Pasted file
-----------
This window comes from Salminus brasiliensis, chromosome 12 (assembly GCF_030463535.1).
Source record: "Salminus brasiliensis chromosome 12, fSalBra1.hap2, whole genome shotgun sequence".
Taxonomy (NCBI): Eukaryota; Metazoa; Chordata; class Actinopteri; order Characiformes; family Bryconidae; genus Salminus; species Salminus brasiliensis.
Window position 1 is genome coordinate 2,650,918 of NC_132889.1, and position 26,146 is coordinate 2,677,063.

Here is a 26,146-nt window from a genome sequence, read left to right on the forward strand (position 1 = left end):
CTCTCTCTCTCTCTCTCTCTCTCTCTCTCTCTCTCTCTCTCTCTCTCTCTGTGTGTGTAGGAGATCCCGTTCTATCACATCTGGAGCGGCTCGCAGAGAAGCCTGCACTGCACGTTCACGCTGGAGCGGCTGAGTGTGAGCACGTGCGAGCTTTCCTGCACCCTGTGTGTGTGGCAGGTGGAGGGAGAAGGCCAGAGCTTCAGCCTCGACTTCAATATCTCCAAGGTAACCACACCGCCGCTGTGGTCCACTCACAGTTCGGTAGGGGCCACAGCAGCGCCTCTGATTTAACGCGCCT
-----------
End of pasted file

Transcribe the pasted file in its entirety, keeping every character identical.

This window comes from Salminus brasiliensis, chromosome 12 (assembly GCF_030463535.1).
Source record: "Salminus brasiliensis chromosome 12, fSalBra1.hap2, whole genome shotgun sequence".
Taxonomy (NCBI): Eukaryota; Metazoa; Chordata; class Actinopteri; order Characiformes; family Bryconidae; genus Salminus; species Salminus brasiliensis.
Window position 1 is genome coordinate 2,650,918 of NC_132889.1, and position 26,146 is coordinate 2,677,063.

Here is a 26,146-nt window from a genome sequence, read left to right on the forward strand (position 1 = left end):
CTCTCTCTCTCTCTCTCTCTCTCTCTCTCTCTCTCTCTCTCTCTCTCTCTGTGTGTGTAGGAGATCCCGTTCTATCACATCTGGAGCGGCTCGCAGAGAAGCCTGCACTGCACGTTCACGCTGGAGCGGCTGAGTGTGAGCACGTGCGAGCTTTCCTGCACCCTGTGTGTGTGGCAGGTGGAGGGAGAAGGCCAGAGCTTCAGCCTCGACTTCAATATCTCCAAGGTAACCACACCGCCGCTGTGGTCCACTCACAGTTCGGTAGGGGCCACAGCAGCGCCTCTGATTTAACGCGCCT